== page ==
The first few chapters follows three violent men who are released from prison after a ten year prison sentence. I got to know these three so well that I disliked them. All they want to do is kill the man who ran off with the proceeds of a robbery and left them to rot in the prison.
The book moves from them to the quiet town of Ruskin, Texas and the happy event that is taking place. The preacher's sister, Andromeda, is about to get engaged to the local rancher - except that the rancher is not all that he makes out to be.
The Sunday School children are to be given a treat and are being shown how a big ranch works.
All arranged by the preacher, Poseidon Smith, who manages to bring people around to doing things that he suggests by making them think that they thought of the idea in the first place.
And Poseidon Smith talks like a preacher and, I think, is what attracted me to this character.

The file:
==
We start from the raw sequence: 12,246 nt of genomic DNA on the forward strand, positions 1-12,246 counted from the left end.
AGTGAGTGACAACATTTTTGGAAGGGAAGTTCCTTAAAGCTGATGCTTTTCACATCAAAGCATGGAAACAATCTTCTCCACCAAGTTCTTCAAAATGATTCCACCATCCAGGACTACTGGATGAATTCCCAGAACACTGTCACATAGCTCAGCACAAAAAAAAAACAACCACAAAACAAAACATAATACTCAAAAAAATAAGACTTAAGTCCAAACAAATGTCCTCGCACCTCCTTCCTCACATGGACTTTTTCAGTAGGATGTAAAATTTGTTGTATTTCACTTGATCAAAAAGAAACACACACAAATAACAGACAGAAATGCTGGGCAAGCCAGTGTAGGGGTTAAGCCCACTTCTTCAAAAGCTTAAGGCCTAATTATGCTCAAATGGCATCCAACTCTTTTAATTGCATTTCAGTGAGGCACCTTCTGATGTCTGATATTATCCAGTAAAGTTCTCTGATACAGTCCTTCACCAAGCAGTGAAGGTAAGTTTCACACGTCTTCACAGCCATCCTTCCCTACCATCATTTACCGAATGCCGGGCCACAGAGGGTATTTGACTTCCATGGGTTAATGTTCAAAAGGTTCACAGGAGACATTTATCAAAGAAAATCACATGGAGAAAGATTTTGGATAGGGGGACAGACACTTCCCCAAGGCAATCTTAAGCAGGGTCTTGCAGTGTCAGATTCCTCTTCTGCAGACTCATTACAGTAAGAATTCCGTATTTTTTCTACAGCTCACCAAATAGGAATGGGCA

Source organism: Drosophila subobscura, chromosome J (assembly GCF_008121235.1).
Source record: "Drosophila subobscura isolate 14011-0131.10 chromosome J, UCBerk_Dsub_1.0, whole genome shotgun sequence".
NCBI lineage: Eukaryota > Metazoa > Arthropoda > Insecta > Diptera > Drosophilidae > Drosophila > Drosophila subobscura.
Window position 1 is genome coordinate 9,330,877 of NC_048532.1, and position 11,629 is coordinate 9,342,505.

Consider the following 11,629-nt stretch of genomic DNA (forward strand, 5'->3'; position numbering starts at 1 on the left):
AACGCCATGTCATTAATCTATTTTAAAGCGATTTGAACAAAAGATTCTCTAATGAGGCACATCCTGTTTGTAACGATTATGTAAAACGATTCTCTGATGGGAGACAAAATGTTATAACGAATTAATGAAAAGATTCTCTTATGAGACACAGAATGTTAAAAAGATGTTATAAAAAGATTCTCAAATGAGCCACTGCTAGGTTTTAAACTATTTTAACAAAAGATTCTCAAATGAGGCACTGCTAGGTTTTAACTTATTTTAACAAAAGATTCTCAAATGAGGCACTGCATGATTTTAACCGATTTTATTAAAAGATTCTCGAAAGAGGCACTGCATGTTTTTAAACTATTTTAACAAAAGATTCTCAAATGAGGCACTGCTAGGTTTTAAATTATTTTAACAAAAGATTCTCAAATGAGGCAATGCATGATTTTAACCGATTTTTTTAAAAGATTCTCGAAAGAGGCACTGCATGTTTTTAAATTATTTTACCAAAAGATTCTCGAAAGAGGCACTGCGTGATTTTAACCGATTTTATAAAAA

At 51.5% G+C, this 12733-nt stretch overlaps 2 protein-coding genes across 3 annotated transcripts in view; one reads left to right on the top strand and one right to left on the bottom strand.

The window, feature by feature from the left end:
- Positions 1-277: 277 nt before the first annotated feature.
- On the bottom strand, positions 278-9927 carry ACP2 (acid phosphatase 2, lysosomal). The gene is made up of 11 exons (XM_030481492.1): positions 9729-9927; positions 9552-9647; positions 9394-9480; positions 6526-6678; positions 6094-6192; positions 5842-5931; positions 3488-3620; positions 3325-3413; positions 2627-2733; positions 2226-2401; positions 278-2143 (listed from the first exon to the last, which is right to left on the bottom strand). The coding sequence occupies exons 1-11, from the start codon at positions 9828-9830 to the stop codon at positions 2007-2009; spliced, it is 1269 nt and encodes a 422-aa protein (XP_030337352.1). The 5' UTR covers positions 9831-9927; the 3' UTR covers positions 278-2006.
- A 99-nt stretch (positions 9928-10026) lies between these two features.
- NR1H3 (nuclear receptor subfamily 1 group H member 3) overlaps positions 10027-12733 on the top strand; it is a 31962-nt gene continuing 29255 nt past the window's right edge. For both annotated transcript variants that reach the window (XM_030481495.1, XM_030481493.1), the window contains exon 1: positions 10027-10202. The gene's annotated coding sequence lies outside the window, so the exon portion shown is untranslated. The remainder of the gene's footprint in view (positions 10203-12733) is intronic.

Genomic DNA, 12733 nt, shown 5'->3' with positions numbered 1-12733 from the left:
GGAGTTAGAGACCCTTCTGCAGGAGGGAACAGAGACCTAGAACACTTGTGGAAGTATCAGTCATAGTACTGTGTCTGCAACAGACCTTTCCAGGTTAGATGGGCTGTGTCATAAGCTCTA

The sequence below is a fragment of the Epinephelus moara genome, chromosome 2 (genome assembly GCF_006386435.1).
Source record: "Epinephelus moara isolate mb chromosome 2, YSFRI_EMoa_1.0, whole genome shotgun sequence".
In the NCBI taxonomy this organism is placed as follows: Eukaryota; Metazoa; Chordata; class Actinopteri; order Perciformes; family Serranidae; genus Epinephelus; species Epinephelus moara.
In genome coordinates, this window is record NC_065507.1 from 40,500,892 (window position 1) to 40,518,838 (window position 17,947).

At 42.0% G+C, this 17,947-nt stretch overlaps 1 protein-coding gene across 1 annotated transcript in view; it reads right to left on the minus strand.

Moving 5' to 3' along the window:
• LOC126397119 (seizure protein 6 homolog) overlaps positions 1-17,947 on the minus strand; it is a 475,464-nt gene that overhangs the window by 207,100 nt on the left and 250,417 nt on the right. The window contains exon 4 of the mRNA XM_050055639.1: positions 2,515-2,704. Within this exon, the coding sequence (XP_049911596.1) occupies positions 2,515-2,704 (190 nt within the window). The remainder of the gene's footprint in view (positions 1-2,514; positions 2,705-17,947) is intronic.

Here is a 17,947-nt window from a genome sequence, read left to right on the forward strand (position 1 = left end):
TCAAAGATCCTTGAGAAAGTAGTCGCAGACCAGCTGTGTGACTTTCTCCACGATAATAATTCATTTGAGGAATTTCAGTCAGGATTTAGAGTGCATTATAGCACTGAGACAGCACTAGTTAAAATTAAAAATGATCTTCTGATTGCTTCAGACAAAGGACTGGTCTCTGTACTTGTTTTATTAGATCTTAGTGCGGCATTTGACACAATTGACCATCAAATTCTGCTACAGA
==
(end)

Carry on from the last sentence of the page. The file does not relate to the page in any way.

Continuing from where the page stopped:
The mood of the book changes and it disturbed me.
The outlaws arrive and a shoot out comes about as they try to escape and caught in the middle are the Sunday School children. There are casualties on all sides and that included the children. I didn't expect that and I don't know if anyone has done that before.
Stung by the tragedy Poseidon Smith struggles with his faith and blames himself. Armed with an ancient pepper pot pistol he hunts the killers down but he does not know until the end just who he is going to face.
The book reads like a film and I could 'see' it all happening.
I asked the author why he included the scene that disturbed me.
"Reality. Back at the time when when Texas was fighting to be free of Mexican rule there was an incident in Missouri. The Mormons had populated an area called Haun's Mill and most people resented the presence of these 'Chosen People' so they took matters into their own hands. They didn't care who they killed in that massacre - men, women and children were fair game. In 'Poseidon Smith' the attitude of the outlaws is 'if it moves kill it' and, in real life, as you see on the news children are the casualties of war.
I don't know what was in my mind when I wrote the book but I would guess that I was thinking something like that at the time. Couple that with this thought - what would have broken Poseidon Smith's faith?"
Despite it all I found this book to be, well, things stick in my mind. That has to be a good thing.